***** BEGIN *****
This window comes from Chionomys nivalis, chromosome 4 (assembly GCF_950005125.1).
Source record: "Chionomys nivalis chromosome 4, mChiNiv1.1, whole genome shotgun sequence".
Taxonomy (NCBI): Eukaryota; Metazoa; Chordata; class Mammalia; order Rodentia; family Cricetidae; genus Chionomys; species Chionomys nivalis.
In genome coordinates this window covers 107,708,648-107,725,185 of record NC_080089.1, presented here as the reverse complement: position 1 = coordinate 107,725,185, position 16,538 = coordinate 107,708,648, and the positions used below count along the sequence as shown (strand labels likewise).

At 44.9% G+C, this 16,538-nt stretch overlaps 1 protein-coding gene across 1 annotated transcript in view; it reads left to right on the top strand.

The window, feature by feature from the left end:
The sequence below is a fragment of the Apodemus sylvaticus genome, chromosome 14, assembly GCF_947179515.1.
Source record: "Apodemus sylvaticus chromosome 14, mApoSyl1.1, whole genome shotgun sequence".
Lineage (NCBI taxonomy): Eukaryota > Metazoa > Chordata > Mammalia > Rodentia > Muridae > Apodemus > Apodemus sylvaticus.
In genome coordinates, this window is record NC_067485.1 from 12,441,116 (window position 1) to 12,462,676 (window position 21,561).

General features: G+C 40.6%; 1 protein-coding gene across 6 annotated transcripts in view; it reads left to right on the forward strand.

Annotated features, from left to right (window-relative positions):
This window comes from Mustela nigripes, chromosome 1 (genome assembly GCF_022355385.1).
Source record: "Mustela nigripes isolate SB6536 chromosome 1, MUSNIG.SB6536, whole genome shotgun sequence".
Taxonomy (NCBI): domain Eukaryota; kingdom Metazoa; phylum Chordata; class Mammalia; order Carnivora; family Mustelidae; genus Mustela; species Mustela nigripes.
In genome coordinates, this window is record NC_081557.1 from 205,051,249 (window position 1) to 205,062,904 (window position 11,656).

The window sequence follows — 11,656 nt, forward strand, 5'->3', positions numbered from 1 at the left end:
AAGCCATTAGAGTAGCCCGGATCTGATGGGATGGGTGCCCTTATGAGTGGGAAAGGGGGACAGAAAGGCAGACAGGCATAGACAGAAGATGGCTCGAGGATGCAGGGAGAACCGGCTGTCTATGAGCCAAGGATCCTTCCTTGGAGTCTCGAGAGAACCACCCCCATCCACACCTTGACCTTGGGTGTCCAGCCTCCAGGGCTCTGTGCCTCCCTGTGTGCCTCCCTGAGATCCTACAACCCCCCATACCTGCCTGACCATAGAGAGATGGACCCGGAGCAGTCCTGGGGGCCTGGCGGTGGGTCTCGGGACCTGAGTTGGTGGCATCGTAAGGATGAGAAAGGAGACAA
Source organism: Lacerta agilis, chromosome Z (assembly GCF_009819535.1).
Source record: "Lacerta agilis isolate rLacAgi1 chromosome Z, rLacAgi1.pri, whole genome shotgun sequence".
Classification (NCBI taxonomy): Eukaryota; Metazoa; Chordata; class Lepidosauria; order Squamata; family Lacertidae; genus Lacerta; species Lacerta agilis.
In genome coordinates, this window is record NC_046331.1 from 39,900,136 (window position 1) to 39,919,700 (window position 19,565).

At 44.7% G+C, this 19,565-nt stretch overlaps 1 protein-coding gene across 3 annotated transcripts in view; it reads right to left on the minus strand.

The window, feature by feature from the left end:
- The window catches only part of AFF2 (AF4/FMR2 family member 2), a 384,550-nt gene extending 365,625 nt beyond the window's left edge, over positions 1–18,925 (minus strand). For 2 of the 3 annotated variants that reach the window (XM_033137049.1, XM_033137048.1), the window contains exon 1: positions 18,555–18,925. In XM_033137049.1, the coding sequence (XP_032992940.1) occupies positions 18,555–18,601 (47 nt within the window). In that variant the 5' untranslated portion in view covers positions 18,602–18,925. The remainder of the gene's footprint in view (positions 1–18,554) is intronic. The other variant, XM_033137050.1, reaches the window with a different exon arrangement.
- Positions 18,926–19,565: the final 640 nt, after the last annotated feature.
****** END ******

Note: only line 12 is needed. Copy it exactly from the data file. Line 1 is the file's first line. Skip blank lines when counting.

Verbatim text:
Annotated features, from left to right (window-relative positions):